Sonic and the Secret Rings Wii
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Released on 02/03/2007
Sonic brings his trademark speed and attitude to the Nintendo Wii in his first solo adventure since 1991. In Sonic and the Secret Rings, Sonic finds himself in the colorful and vibrant world of the Arabian Nights tales. There he embarks on his most outrageous journey to date through an expansive 3D world brought to life with realistic water reflections, light bloom, and lifelike physics.
The story begins with Sonic turning the pages of the classic book, “Arabian Nights.” Suddenly, he is visited by the tale’s central character, the Genie, who reveals that the last several pages of the book have mysteriously gone blank. This mystical being grants Sonic the ability to travel into the book’s world. Armed with his signature speed, Sonic sets off on an adventure to retrieve the missing pages, and set the world of the Arabian Nights back in order.
Sonic and the Secret Rings makes custom use of the innovative Wii remote to create a truly immersive gaming experience. Mimicking the energy and movements of Sonic, players actively perform specialized moves with the controller, bringing their stamina and wide range of motion into the action! Players will hurtle Sonic forward by rotating the controller from side to side and perform combo moves with a flick of the wrist. This, combined with a dizzying sense of speed, will quickly draw players of all ages into the action!
- Fast, frenetic gameplay with Sonic in constant motion. Taking full advantage of the Wii controller, players perform a variety of physical movements that actively advance Sonic, combat enemies, and perform special moves! Tilt the controller left or right to avoid obstacles, swing the controller forward to destroy enemies, or perform many other motions to advance the game!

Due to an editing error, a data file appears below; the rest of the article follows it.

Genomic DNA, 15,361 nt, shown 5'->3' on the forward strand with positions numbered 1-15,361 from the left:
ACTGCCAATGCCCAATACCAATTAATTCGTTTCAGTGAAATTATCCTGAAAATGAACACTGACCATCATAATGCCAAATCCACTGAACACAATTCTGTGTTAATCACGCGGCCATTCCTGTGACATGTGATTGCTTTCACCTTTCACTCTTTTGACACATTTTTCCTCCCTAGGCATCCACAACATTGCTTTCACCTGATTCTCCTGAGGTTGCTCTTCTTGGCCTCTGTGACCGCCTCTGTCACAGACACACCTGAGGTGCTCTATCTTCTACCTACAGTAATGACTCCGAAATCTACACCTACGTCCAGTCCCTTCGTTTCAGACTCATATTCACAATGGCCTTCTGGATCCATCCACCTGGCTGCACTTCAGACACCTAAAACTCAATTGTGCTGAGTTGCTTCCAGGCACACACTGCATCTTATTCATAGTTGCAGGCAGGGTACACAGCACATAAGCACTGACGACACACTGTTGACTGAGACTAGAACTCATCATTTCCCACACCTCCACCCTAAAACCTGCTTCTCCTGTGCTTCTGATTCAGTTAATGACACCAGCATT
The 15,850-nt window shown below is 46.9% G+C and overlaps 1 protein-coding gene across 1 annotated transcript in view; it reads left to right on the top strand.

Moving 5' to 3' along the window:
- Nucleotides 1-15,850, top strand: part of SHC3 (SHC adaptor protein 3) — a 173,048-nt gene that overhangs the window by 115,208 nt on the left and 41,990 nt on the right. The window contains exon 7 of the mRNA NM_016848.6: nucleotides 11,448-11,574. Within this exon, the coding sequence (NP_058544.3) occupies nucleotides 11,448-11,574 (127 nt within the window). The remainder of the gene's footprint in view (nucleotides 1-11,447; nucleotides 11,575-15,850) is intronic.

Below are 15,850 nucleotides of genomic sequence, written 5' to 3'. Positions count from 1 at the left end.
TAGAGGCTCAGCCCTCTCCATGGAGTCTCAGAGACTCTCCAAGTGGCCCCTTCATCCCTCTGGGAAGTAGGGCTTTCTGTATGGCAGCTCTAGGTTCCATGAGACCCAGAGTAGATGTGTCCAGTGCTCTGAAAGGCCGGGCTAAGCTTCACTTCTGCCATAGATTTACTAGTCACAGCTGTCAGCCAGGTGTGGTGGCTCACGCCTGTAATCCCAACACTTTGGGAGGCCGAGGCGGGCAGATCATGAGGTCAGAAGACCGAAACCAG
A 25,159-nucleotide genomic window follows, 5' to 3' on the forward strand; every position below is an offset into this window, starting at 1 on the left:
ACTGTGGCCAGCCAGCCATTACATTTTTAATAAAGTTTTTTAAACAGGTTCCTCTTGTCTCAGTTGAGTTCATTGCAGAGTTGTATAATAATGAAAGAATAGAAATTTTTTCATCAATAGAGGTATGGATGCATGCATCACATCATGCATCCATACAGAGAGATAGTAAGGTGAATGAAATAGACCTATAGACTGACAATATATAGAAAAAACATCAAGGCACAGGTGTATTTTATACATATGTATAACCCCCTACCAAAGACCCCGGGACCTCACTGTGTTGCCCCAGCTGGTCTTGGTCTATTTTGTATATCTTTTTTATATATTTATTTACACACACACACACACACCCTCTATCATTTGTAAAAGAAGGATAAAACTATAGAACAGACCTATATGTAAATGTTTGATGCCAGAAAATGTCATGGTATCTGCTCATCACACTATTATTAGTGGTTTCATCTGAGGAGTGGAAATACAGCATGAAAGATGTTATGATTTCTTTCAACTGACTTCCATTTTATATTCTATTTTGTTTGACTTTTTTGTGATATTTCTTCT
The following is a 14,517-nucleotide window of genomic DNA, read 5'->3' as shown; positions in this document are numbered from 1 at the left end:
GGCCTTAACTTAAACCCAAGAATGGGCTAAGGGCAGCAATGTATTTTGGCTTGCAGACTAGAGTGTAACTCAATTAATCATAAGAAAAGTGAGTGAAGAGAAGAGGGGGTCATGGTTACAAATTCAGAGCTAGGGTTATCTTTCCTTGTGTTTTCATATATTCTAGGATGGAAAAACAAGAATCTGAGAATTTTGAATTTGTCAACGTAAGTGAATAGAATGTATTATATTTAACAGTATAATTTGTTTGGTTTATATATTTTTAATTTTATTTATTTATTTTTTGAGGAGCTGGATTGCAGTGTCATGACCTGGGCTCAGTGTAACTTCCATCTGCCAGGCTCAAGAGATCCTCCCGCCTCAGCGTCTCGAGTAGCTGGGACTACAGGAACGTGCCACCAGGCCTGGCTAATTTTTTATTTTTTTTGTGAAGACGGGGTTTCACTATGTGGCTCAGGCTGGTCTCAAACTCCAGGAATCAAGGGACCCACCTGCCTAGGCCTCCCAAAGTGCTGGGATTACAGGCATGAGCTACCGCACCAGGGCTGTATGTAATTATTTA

- Exotic settings and creatures inspired by the Arabian Nights tales. The unique and lustrous features of Persia offer a vibrant backdrop to Sonic’s speed!
- Branching paths for extensive gameplay variety and replayability.
- New Sonic moves. With the controller’s exclusive features, utilize new moves such as “boost” and “catapult.” Players will feel and enjoy Sonic’s speed in entirely new ways!
- A variety of mini-games for up to four players. Work up a sweat using the Wii controller in a variety of ways in the home party games! With more than 30 exciting party games, enjoy playing the mini-games with friends and family!
Has Sonic still got it?
Is Sonic gaming's forgotten figure? If you saw the wealth of ads over Christmas for the Xbox 360's Sonic The Hedgehog, you may think that's a bit of a barmy question, but whether he's still the industry power player he once was is open for debate. You could say the same for Mario too, of course - they're both products of early 90's gaming sensibilities, and in today's age of Gears of War and Grand Theft Auto, citing a particular niche for these elder statesmen of interactive entertainment proves a little tricky.